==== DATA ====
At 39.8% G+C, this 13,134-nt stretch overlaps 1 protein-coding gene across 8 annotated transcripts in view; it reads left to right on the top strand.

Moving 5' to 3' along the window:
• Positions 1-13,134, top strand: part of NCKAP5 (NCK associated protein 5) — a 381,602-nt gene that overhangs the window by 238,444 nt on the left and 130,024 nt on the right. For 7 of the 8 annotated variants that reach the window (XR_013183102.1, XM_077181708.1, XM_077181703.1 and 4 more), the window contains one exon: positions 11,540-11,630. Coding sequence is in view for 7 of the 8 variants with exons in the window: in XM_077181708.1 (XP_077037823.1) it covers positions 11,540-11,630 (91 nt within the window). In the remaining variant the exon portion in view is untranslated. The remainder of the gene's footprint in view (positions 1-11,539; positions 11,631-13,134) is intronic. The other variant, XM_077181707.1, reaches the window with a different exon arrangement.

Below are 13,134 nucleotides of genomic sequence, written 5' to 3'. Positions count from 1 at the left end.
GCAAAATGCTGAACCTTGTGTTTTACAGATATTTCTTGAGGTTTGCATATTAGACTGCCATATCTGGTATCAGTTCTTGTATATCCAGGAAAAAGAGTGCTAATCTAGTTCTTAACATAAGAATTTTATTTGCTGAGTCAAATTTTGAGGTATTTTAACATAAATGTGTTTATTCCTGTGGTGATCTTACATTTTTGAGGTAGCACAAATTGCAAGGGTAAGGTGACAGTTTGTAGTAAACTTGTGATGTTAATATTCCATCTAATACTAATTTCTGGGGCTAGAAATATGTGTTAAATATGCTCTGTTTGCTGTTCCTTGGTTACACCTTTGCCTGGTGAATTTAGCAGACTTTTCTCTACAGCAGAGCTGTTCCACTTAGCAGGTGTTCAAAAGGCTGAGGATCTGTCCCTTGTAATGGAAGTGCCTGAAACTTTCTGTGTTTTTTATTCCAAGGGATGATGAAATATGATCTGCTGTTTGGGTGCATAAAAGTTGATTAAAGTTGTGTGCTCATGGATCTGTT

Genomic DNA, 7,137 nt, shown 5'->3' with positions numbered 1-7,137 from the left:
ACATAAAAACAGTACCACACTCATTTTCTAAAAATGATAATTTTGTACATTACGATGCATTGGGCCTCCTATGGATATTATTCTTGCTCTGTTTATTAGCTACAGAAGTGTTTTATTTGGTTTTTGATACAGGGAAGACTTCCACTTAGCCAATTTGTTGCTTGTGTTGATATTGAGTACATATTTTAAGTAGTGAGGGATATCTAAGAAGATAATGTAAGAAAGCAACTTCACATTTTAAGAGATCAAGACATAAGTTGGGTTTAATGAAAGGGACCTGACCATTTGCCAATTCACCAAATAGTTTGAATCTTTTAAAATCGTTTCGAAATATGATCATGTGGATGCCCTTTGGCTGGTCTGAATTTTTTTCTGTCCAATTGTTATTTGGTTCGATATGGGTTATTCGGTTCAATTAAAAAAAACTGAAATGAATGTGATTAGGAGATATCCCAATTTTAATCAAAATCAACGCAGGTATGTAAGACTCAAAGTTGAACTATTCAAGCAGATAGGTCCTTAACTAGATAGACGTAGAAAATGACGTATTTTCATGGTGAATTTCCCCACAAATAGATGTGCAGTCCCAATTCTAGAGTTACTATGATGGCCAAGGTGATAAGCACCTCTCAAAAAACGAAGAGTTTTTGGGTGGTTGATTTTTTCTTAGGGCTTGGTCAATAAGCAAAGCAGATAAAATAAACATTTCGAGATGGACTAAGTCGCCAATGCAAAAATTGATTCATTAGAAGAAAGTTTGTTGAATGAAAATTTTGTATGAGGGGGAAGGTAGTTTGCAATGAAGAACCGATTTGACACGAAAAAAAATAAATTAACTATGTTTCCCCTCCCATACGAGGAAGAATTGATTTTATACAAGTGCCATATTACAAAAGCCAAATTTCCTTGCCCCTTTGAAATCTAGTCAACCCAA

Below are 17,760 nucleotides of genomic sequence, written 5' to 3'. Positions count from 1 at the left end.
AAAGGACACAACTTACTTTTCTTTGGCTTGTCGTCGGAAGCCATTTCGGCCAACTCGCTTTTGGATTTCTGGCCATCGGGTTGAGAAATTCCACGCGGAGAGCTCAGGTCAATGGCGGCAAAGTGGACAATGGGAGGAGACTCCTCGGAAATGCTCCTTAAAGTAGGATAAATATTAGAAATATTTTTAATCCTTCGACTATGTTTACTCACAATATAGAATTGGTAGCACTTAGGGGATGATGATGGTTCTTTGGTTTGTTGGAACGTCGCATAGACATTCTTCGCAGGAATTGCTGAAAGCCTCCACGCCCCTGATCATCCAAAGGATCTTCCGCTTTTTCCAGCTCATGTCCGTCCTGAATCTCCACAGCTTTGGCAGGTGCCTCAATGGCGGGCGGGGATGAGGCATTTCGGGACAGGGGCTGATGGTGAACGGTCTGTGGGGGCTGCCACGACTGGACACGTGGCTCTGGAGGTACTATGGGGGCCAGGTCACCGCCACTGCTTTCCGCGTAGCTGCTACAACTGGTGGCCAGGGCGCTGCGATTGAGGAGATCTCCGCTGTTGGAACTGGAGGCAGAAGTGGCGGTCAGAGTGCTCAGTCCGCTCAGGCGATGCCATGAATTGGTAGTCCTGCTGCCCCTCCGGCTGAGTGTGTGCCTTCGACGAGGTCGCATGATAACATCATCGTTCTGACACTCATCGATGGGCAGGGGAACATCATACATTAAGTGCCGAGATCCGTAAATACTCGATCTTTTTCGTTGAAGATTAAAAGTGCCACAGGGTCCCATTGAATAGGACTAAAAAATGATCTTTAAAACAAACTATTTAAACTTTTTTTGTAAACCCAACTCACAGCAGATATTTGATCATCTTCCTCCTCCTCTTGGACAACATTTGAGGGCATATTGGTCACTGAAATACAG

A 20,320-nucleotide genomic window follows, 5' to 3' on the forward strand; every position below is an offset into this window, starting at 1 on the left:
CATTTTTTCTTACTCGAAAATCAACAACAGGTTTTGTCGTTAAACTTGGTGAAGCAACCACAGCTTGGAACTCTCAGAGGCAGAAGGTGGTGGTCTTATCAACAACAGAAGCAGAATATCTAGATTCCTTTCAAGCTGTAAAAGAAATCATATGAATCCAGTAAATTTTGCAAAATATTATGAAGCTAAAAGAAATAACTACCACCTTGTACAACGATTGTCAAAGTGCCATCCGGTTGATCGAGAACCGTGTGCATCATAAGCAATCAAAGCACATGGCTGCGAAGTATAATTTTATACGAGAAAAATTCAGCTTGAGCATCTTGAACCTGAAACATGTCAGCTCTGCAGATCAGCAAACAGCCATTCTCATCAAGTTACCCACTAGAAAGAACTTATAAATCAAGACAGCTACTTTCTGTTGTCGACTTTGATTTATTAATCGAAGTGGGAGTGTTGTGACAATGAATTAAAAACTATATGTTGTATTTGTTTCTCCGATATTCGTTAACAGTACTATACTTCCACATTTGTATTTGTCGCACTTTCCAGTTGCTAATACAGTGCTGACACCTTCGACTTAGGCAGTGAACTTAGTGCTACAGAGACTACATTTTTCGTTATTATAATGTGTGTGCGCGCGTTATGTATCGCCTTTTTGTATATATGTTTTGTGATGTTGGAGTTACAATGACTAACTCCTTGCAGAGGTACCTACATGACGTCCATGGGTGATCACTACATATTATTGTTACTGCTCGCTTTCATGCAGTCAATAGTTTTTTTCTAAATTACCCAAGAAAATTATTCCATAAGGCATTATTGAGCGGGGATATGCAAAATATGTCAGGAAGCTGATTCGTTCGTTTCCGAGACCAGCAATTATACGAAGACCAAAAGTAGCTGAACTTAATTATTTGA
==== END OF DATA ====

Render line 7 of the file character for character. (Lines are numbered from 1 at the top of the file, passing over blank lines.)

ACATAAAAACAGTACCACACTCATTTTCTAAAAATGATAATTTTGTACATTACGATGCATTGGGCCTCCTATGGATATTATTCTTGCTCTGTTTATTAGCTACAGAAGTGTTTTATTTGGTTTTTGATACAGGGAAGACTTCCACTTAGCCAATTTGTTGCTTGTGTTGATATTGAGTACATATTTTAAGTAGTGAGGGATATCTAAGAAGATAATGTAAGAAAGCAACTTCACATTTTAAGAGATCAAGACATAAGTTGGGTTTAATGAAAGGGACCTGACCATTTGCCAATTCACCAAATAGTTTGAATCTTTTAAAATCGTTTCGAAATATGATCATGTGGATGCCCTTTGGCTGGTCTGAATTTTTTTCTGTCCAATTGTTATTTGGTTCGATATGGGTTATTCGGTTCAATTAAAAAAAACTGAAATGAATGTGATTAGGAGATATCCCAATTTTAATCAAAATCAACGCAGGTATGTAAGACTCAAAGTTGAACTATTCAAGCAGATAGGTCCTTAACTAGATAGACGTAGAAAATGACGTATTTTCATGGTGAATTTCCCCACAAATAGATGTGCAGTCCCAATTCTAGAGTTACTATGATGGCCAAGGTGATAAGCACCTCTCAAAAAACGAAGAGTTTTTGGGTGGTTGATTTTTTCTTAGGGCTTGGTCAATAAGCAAAGCAGATAAAATAAACATTTCGAGATGGACTAAGTCGCCAATGCAAAAATTGATTCATTAGAAGAAAGTTTGTTGAATGAAAATTTTGTATGAGGGGGAAGGTAGTTTGCAATGAAGAACCGATTTGACACGAAAAAAAATAAATTAACTATGTTTCCCCTCCCATACGAGGAAGAATTGATTTTATACAAGTGCCATATTACAAAAGCCAAATTTCCTTGCCCCTTTGAAATCTAGTCAACCCAA